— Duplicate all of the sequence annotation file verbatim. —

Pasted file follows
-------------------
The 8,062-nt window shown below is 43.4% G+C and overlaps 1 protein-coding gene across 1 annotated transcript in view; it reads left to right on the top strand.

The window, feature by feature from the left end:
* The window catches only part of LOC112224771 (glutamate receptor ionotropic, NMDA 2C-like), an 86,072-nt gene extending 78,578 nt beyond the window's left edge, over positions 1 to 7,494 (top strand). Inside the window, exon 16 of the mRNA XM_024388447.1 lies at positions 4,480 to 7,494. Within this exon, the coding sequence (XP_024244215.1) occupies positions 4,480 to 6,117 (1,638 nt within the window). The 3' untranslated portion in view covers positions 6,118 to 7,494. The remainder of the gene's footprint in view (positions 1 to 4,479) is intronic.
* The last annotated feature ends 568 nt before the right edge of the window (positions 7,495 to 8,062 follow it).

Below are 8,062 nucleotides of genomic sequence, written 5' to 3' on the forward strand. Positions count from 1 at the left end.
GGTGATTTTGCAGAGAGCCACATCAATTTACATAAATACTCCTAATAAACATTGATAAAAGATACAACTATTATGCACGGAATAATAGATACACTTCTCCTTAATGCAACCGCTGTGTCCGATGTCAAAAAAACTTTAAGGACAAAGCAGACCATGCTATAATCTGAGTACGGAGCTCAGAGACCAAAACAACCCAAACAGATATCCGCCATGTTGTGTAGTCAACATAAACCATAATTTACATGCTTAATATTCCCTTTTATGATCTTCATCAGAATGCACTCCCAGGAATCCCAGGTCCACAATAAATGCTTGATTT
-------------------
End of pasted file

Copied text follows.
The 8,062-nt window shown below is 43.4% G+C and overlaps 1 protein-coding gene across 1 annotated transcript in view; it reads left to right on the top strand.

The window, feature by feature from the left end:
* The window catches only part of LOC112224771 (glutamate receptor ionotropic, NMDA 2C-like), an 86,072-nt gene extending 78,578 nt beyond the window's left edge, over positions 1 to 7,494 (top strand). Inside the window, exon 16 of the mRNA XM_024388447.1 lies at positions 4,480 to 7,494. Within this exon, the coding sequence (XP_024244215.1) occupies positions 4,480 to 6,117 (1,638 nt within the window). The 3' untranslated portion in view covers positions 6,118 to 7,494. The remainder of the gene's footprint in view (positions 1 to 4,479) is intronic.
* The last annotated feature ends 568 nt before the right edge of the window (positions 7,495 to 8,062 follow it).

Below are 8,062 nucleotides of genomic sequence, written 5' to 3' on the forward strand. Positions count from 1 at the left end.
GGTGATTTTGCAGAGAGCCACATCAATTTACATAAATACTCCTAATAAACATTGATAAAAGATACAACTATTATGCACGGAATAATAGATACACTTCTCCTTAATGCAACCGCTGTGTCCGATGTCAAAAAAACTTTAAGGACAAAGCAGACCATGCTATAATCTGAGTACGGAGCTCAGAGACCAAAACAACCCAAACAGATATCCGCCATGTTGTGTAGTCAACATAAACCATAATTTACATGCTTAATATTCCCTTTTATGATCTTCATCAGAATGCACTCCCAGGAATCCCAGGTCCACAATAAATGCTTGATTT